Attenuation of global ultraviolet and visible irradiance over Greece during the total solar eclipse of 29 March 2006 A. Kazantzidis1, A. F. Bais1, C. Emde2, S. Kazadzis1, and C. S. Zerefos3 1Laboratory of Atmospheric Physics, Aristotle University of Thessaloniki, Thessaloniki, Greece 2Institut für Physik der Atmosphäre, Deutsches Zentrum für Luft- und Raumfahrt (DLR), Oberpfaffenhofen, 82234 Wessling, Germany 3National Observatory of Athens, Athens, Greece
Abstract. The variability of ultraviolet and photosynthetically active radiation (PAR)
during the total solar eclipse of 29 March 2006 was examined in this study.
The measurements from NILU-UV multichannel radiometers at 7 stations of the
Greek UV Network were used, where the maximum eclipse percentage ranged from
73.1% to 94.8%. In addition, an extra instrument was established at a
remote Greek island, Kastelorizo, which was within the Moon's umbral shadow.
The reduction of irradiance at 305 and 312 nm relative to non-eclipse
conditions at all sites was almost 1.5 times more than the corresponding
decrease in the UVA and visible part of the spectrum and reached 98% for
eclipse percentage equal to 94%. The availability of several instruments
in close proximity to the path of the umbral shadow provided a challenging
test for the models. The measured changes in UV and visible irradiance were
compared with 1-D model calculations accounting for the limb darkening
effect. The agreement between measurements and modeled values at all sites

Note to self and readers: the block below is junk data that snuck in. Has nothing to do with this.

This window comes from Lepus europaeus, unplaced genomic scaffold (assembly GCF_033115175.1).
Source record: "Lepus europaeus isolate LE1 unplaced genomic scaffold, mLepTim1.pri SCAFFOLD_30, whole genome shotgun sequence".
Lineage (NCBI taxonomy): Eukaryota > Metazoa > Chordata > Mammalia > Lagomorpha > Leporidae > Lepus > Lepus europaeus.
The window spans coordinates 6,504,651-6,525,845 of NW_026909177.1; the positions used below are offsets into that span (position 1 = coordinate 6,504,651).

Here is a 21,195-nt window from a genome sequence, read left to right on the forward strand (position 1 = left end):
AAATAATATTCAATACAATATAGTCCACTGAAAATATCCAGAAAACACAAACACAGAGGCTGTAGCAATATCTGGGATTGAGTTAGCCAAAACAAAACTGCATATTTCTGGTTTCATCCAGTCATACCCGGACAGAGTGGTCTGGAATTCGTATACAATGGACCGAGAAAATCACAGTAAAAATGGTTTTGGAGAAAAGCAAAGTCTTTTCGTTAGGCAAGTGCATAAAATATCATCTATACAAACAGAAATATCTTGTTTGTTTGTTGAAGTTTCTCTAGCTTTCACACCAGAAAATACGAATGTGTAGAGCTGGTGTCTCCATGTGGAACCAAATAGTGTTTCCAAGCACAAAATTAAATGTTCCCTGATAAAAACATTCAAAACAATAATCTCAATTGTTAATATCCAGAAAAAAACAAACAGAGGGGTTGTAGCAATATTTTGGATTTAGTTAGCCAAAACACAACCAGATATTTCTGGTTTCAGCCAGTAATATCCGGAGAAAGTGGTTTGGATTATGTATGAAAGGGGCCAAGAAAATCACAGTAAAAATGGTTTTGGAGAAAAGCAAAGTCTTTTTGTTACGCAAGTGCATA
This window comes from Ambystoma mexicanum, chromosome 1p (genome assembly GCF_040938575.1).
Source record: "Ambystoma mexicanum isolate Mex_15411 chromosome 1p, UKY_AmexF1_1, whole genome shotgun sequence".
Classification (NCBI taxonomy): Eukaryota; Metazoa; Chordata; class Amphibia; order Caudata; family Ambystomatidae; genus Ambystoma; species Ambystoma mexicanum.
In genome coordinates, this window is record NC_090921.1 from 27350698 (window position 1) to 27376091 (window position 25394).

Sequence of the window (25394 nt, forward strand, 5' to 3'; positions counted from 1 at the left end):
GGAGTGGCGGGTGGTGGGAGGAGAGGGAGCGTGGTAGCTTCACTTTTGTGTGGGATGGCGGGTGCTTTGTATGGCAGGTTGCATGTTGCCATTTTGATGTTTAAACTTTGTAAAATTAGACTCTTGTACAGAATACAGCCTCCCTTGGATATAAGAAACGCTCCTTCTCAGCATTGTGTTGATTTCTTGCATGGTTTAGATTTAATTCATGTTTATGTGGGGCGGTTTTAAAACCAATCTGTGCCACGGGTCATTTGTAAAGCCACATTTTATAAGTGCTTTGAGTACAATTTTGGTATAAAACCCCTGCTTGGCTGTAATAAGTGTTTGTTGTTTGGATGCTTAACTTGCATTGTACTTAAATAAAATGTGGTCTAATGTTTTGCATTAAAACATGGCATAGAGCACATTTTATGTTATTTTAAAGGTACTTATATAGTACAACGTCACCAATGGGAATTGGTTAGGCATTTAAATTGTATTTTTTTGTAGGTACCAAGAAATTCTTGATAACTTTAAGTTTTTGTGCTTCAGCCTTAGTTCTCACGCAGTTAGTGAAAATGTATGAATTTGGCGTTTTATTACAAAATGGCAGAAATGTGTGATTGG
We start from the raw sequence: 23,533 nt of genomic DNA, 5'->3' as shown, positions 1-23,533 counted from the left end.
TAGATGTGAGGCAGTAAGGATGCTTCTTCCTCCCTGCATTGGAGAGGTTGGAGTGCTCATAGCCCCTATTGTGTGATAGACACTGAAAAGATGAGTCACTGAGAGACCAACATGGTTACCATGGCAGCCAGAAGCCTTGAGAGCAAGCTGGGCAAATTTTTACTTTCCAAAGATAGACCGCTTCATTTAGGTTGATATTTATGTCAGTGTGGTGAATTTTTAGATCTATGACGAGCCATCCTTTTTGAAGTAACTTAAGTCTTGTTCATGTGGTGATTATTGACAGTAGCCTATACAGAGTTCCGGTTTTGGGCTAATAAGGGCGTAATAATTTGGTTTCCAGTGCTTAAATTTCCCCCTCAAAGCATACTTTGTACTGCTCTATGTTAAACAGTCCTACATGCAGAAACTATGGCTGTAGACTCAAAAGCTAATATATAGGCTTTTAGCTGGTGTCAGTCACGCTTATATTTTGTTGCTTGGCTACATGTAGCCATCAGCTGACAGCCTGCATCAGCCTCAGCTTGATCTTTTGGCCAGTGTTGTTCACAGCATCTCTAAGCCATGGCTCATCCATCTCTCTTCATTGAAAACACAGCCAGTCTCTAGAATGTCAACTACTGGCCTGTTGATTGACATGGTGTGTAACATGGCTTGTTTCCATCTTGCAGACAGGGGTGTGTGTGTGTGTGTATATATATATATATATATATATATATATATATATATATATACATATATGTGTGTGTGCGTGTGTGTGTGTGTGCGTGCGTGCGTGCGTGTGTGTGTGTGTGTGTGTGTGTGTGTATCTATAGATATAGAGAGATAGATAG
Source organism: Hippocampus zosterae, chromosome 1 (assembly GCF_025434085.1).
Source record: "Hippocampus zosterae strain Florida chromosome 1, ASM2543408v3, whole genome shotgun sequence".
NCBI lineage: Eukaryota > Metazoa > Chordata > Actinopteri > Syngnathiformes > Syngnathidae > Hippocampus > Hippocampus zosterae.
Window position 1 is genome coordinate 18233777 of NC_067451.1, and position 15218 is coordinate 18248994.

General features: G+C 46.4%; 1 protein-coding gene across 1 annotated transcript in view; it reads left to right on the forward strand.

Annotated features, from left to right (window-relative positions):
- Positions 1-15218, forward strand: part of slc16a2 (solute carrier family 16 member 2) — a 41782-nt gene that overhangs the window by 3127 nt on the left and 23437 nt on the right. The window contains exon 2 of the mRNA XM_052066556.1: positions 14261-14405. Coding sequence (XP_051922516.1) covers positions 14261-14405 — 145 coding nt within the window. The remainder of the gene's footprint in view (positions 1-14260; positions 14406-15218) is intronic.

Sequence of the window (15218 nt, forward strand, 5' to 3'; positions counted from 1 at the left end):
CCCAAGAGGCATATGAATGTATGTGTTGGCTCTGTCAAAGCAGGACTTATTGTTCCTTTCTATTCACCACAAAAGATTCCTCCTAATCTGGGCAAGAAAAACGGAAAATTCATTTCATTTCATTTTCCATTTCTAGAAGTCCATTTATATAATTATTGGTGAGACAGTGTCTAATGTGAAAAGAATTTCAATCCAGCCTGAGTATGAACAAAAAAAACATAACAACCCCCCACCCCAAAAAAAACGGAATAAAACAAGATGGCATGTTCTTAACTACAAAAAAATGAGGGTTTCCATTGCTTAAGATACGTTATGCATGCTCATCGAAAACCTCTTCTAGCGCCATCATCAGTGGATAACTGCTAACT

is within 3% for eclipse percentages of less than 30% and becomes
worse as the eclipse progresses. The 1-D model reproduced the spectral
effect of the eclipse in UVA and PAR wavelength regions within 3% for
eclipse percentages up to 50%, but only the half of the observed change
was captured as the eclipse progressed. At three sites, where the eclipse
maximum was more than 94%, the measured irradiance at 305 nm for eclipse
percentages of more than 85% decreased with slower rates than for longer
wavelengths. As a result, the total ozone values, derived from the 305/320 nm ratios, apparently decreased significantly for high eclipse percentages.
The effect is similar at all three sites, but the interpretation of this
observation remains a challenge. Comparison results with 3-D model
calculations shortly before, during and shortly after totality were
performed for the first time and revealed an agreement with measurements
within 20% in the UV-A region. However, the modeled estimates of
irradiance at 312 nm are three times lower than measured values.
Citation: Kazantzidis, A., Bais, A. F., Emde, C., Kazadzis, S., and Zerefos, C. S.: Attenuation of global ultraviolet and visible irradiance over Greece during the total solar eclipse of 29 March 2006, Atmos. Chem. Phys., 7, 5959-5969, doi:10.5194/acp-7-5959-2007, 2007.